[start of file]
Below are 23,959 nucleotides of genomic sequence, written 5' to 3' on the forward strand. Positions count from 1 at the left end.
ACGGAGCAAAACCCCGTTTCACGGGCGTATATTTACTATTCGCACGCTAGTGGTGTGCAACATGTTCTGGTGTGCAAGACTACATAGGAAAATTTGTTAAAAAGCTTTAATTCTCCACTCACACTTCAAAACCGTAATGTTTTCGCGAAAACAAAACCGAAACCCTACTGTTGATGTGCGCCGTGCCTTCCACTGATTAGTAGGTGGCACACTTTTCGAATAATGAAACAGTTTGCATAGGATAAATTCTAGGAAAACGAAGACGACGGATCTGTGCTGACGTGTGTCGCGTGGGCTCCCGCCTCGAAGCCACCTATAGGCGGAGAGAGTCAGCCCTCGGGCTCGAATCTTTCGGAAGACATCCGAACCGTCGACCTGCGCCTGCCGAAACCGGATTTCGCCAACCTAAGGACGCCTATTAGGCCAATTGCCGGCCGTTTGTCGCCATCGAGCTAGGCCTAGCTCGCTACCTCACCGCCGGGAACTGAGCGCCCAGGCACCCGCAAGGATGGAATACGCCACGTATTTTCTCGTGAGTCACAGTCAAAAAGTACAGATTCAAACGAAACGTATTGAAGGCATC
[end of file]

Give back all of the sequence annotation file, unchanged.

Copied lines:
Below are 23,959 nucleotides of genomic sequence, written 5' to 3' on the forward strand. Positions count from 1 at the left end.
ACGGAGCAAAACCCCGTTTCACGGGCGTATATTTACTATTCGCACGCTAGTGGTGTGCAACATGTTCTGGTGTGCAAGACTACATAGGAAAATTTGTTAAAAAGCTTTAATTCTCCACTCACACTTCAAAACCGTAATGTTTTCGCGAAAACAAAACCGAAACCCTACTGTTGATGTGCGCCGTGCCTTCCACTGATTAGTAGGTGGCACACTTTTCGAATAATGAAACAGTTTGCATAGGATAAATTCTAGGAAAACGAAGACGACGGATCTGTGCTGACGTGTGTCGCGTGGGCTCCCGCCTCGAAGCCACCTATAGGCGGAGAGAGTCAGCCCTCGGGCTCGAATCTTTCGGAAGACATCCGAACCGTCGACCTGCGCCTGCCGAAACCGGATTTCGCCAACCTAAGGACGCCTATTAGGCCAATTGCCGGCCGTTTGTCGCCATCGAGCTAGGCCTAGCTCGCTACCTCACCGCCGGGAACTGAGCGCCCAGGCACCCGCAAGGATGGAATACGCCACGTATTTTCTCGTGAGTCACAGTCAAAAAGTACAGATTCAAACGAAACGTATTGAAGGCATC